Backstory: A dorm room big enough for two major faiths

By , Staff writer of The Christian Science Monitor

Several times a day, Atena Asiaii pulls her maroon prayer rug from under her bed and lines it up on the scuffed linoleum floor, kneeling on it to face northeast, the direction of Mecca. She has figured out which corner to turn toward without the help of a compass because her roommate, Yael Richardson, prays facing East, the direction of their dorm-room door. Far beyond it lies Jerusalem.

They're both college sophomores. They like gossiping about guys and eating ice cream. They're taking beginning Arabic. But what unites them most is the very thing people might expect to keep them apart: their religious devotion.

Living together as a Muslim and a Jew wasn't intended to be a statement. Yael and Atena met as freshmen at Brown University and decided to request a room together the next year in Interfaith House - a dorm where matters of faith are the stuff of spontaneous conversations in the halls.

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The house was especially appealing for Atena, who had had a chilly reception from her freshman roommate. They were mismatched on everything from sleeping habits to moral values, Atena says. But worse, her roommate was bothered when Atena prayed silently in their room. Atena tried her best to time her prayer for when her roommate was out.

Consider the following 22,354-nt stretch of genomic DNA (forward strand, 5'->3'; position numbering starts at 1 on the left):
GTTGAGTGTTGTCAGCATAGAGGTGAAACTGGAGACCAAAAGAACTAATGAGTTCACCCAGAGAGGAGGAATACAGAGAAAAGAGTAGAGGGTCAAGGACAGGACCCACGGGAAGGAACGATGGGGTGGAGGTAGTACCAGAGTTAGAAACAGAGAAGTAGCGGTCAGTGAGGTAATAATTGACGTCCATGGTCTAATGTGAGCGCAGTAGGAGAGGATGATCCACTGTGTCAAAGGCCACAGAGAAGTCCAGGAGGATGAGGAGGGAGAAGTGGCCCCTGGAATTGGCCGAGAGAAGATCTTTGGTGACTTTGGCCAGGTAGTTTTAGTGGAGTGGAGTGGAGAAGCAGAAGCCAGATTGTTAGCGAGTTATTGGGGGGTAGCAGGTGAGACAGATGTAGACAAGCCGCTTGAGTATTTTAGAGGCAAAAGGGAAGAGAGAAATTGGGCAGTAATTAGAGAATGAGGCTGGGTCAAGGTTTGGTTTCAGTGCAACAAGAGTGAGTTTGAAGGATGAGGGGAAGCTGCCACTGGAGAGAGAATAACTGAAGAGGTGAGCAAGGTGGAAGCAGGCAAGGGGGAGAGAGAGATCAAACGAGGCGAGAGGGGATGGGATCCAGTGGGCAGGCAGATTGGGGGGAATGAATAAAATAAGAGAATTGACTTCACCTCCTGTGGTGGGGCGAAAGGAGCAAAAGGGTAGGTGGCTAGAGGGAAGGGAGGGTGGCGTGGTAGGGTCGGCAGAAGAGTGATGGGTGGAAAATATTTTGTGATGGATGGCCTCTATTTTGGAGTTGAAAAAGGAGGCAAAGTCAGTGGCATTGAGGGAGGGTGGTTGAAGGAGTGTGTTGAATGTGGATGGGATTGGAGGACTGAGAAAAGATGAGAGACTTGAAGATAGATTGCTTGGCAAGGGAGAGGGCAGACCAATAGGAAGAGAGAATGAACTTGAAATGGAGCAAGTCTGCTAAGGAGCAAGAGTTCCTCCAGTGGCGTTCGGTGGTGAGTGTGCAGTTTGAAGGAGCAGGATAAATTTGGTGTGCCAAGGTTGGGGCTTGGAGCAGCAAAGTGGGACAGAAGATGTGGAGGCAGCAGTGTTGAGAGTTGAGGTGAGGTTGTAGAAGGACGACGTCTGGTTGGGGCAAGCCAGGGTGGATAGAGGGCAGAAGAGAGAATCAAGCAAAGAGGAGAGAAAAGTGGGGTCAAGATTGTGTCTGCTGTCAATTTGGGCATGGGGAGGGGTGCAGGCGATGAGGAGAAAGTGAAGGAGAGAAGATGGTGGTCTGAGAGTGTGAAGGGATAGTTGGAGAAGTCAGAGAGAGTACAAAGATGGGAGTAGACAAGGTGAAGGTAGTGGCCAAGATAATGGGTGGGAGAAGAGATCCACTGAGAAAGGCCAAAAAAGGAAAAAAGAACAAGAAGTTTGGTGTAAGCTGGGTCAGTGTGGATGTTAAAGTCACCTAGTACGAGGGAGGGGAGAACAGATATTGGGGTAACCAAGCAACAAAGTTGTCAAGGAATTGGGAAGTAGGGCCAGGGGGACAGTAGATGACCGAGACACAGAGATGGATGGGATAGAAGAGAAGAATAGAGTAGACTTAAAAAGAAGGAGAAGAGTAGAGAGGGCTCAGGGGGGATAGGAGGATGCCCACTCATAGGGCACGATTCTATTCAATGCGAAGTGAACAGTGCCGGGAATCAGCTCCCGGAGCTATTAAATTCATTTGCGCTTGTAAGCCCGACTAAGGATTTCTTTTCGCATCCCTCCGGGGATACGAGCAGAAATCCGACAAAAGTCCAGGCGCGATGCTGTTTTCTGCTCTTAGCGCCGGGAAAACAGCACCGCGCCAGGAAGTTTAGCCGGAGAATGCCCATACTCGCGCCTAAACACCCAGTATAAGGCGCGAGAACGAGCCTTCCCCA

The awkward situation made Atena, the American daughter of Iranian immigrants, acutely aware of her Muslim identity. It made her feel different. Now she feels blessed to be free from that burden. She prays in her room whenever she wants to, and she never feels "different," because Yael does the same. At times they even find themselves praying simultaneously.

Among the books on the shelf above Atena's desk is a paperback Koran, its spine cracked from use. Yael's side of the room is a mirror image, except that her shelf bears a Torah. Both their walls have posters of events they've helped plan for their respective religious organizations.

As with any roommates, they had to make a few adjustments at the beginning.

Behind their closed door, Yael suddenly realized she was seeing Atena's hair for the first time. Atena wears a scarf over her head and around her neck in the presence of men she could potentially marry - even to walk to the women's bathroom in their coed dorm. But it's one of many elements that Atena has discovered are shared between Islam and Judaism. "Some Jews wear wigs and some wear scarves," she says. "The idea of modesty is common in both." [Editor's note: The original version included a description of Ms. Asiaii's hair. It has been removed from the article at her request.]

Yael doesn't cover her head. So she had to retrain herself to ask who it is when there's a knock on the door, instead of saying 'Come on in.' If the visitors are male, Atena needs to put on her hijab.

Atena was intrigued by Yael's practice of not turning electric switches on or off between sundown Friday and sundown Saturday. Lights can be on, but Atena has to flip the switch. The few times Yael has forgotten to adjust her alarm clock before the Sabbath, Atena has turned it off for her.

The two friends say they often stumble into learning about each other's faith and culture. One day Yael showed Atena some words in the English language that derive from Hebrew, and Atena, in turn, gave examples of words that derive from Persian, her ancestors' tongue.

They've also made the effort to attend each other's religious services, and have visited Christian churches with other friends.